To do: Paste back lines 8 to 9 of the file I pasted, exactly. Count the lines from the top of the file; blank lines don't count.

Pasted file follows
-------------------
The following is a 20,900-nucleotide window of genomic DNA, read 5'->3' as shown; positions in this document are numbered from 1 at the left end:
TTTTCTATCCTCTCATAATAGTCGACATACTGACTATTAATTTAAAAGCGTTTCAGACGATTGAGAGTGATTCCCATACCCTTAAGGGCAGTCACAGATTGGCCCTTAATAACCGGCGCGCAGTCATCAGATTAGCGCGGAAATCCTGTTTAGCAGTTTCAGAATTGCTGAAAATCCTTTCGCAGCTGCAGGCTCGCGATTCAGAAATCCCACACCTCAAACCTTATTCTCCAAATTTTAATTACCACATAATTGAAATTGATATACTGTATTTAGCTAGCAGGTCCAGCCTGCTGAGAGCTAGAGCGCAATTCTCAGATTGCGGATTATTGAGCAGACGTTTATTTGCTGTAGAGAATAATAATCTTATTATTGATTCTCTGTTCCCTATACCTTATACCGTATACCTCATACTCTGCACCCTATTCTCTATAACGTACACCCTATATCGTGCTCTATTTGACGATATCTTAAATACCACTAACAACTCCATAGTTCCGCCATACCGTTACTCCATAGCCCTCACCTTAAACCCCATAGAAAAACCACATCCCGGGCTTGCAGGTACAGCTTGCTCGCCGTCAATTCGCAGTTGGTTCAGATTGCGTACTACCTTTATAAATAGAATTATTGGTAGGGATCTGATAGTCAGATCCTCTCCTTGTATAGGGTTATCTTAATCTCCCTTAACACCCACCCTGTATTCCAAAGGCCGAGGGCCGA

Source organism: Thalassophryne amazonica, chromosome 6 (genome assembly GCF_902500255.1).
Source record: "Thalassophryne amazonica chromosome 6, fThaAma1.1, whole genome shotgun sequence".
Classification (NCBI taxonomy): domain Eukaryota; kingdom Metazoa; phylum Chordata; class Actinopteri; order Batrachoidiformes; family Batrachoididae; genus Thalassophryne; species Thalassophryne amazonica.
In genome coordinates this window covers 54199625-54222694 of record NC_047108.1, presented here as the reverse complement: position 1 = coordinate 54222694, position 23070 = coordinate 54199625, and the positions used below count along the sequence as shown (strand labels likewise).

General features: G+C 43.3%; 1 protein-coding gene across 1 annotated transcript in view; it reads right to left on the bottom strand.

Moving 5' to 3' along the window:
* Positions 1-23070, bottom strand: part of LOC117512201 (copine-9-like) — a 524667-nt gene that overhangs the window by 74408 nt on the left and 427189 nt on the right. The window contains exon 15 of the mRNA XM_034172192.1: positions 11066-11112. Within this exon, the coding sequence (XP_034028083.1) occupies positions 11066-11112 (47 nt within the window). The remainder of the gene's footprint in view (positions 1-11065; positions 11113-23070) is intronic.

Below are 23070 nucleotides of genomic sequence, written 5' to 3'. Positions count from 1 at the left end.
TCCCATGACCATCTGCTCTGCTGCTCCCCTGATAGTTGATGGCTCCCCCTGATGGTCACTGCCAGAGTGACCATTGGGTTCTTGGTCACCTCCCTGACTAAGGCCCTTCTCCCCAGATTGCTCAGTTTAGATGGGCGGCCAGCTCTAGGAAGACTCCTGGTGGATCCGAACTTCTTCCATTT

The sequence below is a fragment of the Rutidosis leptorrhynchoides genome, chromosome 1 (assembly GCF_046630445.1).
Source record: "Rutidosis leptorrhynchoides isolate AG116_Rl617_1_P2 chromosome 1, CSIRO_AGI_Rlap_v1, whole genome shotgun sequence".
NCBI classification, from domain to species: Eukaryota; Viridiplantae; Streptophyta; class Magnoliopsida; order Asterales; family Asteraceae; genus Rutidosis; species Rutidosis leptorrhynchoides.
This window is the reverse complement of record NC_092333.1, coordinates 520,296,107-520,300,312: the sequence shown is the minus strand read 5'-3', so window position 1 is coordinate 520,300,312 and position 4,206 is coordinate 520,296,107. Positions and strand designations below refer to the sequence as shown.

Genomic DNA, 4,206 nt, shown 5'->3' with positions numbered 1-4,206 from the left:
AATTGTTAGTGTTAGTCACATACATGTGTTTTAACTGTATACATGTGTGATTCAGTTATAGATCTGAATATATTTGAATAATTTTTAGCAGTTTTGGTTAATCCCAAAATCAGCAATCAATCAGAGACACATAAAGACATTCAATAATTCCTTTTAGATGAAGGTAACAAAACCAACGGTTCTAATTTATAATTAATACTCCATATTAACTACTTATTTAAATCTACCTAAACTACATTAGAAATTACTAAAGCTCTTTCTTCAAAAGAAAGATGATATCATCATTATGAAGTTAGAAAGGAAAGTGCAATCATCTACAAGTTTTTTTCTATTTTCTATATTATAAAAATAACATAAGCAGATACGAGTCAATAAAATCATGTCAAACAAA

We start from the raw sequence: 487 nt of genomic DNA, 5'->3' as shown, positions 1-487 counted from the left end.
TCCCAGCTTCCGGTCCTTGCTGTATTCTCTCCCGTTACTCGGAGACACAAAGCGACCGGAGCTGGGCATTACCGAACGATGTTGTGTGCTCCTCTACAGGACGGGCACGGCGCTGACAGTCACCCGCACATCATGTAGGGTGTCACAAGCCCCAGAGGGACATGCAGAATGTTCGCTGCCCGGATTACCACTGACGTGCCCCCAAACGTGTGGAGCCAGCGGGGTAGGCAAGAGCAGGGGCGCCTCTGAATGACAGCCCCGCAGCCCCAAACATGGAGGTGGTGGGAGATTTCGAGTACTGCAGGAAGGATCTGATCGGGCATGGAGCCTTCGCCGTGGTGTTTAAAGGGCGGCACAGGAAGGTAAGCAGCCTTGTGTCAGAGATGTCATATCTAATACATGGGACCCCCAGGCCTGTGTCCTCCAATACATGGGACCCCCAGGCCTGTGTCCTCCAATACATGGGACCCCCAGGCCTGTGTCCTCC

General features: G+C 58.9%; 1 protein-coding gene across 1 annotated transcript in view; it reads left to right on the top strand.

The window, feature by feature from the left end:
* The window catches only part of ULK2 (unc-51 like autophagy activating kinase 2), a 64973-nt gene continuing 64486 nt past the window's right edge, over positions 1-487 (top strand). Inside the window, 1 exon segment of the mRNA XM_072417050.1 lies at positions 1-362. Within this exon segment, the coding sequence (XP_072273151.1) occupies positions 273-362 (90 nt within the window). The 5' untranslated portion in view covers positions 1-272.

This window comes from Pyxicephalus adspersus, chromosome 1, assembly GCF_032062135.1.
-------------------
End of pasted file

Moving 5' to 3' along the window:
* Positions 1-23070, bottom strand: part of LOC117512201 (copine-9-like) — a 524667-nt gene that overhangs the window by 74408 nt on the left and 427189 nt on the right. The window contains exon 15 of the mRNA XM_034172192.1: positions 11066-11112. Within this exon, the coding sequence (XP_034028083.1) occupies positions 11066-11112 (47 nt within the window). The remainder of the gene's footprint in view (positions 1-11065; positions 11113-23070) is intronic.